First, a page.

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World meningitis day, April 24, 2010

Autopsy photo revealing purulent inflamation of the meninges, beneath the dura, due to meningitis.
Autopsy photo revealing purulent inflamation of the meninges, beneath the dura, due to meningitis.
Photo: CDC/Dr. Edwin P. Ewing, Jr., 1972

In Tuscaloosa, West Alabama and the rest of the world, April 24th, 2010, is World Meningitis Day.  This day is set aside in order to remember all of those who have been touched by meningitis, and to take stock of our personal and family levels of preparedness.

Meningitis is a condition in which the meninges suffer from inflammation.  The meninges are protective membranes that cover the brain and the spinal cord, hence, the often used term spinal meningitis.  The inflammation is typically caused by an infectious process occurring in the fluid surrounding the brain and spinal cord.  However, meningitis may also be caused by some form of physical injury, cancer or certain drugs.

If meningitis is caused by an infectious process, it is usually due to bacteria, virus, fungus or parasites.  The treatment regimen will differ with each, so it is important to have an accurate diagnosis of the cause.  Bacterial meningitis is usually the most severe and can be caused by several different kinds of bacteria.  Infection with Neisseria meningitidis, a particular kind of bacteria, is often referred to as meningococcal disease.  It can be fatal in as many as 10% of cases and is always a medical emergency. Although it is a very serious infection, it can be treated with relatively common antibiotics.  Proper treatment will reduce the severity of the disease and reduce the person-to-person spread of the infection.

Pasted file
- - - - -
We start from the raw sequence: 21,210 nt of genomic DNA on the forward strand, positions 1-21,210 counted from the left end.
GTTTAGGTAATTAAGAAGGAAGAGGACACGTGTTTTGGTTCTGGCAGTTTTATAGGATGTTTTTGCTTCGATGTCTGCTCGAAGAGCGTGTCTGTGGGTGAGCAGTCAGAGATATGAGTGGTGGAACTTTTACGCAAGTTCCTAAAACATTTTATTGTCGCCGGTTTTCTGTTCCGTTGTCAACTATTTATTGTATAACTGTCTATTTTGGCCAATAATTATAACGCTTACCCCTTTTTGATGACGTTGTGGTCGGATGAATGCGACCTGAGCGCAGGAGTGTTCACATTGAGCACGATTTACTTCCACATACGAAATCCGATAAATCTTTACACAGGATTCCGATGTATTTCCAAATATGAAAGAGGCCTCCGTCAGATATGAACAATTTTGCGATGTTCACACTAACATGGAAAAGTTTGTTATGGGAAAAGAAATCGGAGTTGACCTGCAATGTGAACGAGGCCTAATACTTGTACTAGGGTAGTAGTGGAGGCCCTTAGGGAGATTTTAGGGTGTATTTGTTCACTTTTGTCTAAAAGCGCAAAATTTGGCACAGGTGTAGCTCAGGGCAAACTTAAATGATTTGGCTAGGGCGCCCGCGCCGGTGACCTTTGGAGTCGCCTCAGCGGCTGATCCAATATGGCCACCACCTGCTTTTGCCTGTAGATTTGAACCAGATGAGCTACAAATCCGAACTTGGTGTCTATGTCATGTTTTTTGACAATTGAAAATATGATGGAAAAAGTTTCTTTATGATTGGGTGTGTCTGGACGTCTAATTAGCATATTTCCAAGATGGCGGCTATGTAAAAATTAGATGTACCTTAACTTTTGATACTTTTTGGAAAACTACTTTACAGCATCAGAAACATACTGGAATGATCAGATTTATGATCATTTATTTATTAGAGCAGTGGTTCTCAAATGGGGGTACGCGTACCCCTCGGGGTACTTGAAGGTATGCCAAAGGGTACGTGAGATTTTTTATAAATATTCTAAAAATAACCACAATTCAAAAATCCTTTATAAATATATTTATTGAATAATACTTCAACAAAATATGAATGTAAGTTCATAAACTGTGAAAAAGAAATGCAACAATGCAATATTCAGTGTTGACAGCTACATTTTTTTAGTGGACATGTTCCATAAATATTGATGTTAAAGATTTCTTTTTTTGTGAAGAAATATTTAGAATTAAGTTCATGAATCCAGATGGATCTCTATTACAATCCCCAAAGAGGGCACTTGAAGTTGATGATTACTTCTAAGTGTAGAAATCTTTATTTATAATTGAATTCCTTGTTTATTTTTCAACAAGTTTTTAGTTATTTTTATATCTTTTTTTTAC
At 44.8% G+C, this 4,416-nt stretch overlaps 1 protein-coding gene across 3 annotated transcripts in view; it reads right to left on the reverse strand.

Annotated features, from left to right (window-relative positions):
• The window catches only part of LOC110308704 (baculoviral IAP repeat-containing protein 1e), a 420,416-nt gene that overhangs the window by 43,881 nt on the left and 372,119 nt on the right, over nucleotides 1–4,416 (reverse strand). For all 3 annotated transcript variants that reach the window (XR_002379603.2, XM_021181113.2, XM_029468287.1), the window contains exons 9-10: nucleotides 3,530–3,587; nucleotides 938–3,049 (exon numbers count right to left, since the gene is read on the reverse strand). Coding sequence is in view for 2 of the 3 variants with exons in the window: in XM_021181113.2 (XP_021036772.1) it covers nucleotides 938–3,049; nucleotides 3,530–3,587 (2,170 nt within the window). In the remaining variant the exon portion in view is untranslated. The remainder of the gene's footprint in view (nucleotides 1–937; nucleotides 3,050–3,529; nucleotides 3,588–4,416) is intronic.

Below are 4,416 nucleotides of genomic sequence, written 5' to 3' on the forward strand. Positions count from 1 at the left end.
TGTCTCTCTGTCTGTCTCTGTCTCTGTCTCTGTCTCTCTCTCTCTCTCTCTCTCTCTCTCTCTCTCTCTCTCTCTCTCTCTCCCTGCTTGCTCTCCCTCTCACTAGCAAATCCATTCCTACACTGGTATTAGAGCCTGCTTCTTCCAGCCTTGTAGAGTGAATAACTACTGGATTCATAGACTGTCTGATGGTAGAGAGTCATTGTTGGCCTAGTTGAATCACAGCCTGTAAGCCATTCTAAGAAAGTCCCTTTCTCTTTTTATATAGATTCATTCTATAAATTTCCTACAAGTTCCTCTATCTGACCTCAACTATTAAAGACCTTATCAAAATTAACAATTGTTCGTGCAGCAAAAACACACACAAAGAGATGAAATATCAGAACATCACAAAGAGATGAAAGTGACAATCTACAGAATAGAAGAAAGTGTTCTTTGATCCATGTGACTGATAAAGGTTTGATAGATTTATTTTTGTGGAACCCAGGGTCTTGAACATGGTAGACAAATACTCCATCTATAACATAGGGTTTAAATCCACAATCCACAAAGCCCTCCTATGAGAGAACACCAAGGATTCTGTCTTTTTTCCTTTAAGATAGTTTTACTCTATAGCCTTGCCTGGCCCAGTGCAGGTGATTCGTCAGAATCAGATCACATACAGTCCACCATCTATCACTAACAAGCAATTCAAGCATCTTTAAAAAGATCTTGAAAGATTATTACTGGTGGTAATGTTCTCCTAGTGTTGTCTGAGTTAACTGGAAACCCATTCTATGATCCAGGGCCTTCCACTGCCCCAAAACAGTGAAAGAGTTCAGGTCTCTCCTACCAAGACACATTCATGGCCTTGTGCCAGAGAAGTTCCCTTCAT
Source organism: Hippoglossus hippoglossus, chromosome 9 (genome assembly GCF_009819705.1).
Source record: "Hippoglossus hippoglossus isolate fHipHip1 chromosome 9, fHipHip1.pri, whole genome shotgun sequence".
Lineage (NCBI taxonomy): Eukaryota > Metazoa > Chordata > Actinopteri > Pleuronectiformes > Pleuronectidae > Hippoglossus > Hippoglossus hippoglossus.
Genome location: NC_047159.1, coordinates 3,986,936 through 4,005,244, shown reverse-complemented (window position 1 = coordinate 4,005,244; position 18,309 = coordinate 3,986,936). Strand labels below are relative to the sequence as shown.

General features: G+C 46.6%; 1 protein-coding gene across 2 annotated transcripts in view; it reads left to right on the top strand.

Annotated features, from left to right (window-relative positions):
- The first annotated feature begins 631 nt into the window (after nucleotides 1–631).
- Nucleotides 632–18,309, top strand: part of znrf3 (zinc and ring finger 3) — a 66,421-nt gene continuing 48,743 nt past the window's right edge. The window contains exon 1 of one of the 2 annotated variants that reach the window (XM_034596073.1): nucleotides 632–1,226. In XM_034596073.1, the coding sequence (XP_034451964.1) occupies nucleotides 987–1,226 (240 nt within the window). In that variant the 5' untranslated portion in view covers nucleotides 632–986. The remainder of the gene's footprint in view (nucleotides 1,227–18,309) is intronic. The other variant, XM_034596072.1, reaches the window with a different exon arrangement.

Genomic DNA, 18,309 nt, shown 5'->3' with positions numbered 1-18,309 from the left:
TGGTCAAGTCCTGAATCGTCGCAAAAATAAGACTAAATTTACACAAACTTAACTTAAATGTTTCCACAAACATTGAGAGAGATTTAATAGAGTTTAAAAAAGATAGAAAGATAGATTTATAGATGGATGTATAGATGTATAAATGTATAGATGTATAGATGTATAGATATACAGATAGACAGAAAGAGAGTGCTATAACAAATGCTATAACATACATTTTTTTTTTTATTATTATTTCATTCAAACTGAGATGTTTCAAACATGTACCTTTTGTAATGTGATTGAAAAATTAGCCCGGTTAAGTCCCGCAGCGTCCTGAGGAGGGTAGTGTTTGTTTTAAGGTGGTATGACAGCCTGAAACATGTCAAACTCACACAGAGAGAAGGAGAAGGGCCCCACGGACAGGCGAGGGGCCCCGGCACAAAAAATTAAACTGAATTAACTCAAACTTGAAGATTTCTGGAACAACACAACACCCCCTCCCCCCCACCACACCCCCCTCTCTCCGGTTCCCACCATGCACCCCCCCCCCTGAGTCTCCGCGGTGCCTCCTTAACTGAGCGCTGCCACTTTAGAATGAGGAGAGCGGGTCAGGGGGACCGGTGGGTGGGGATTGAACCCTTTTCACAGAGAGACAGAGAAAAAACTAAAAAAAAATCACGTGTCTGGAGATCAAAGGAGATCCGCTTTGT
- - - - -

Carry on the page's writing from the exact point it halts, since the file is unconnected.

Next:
For a wide variety of reasons, anyone can contract meningitis.  Pre-teens, adolescents, college students living in dorms and travelers to countries where it is typically present are at a greater risk. Preventing the disease through vaccination is obviously the best strategy.  Meningococcal vaccines available today will protect against most types of meningococcal disease, yet they will not prevent all cases.

It’s important to know the risks and to take the necessary steps to protect yourself and your family. To learn more, visit the CDC Meningococcal Vaccine website or contact your local County Health Department.  If you need to locate a physician locally, you may wish to consult the DCH Health System Physician Directory.

Visit the Birmingham Health Technology Examiner for additional articles on infectious disease and health technology.


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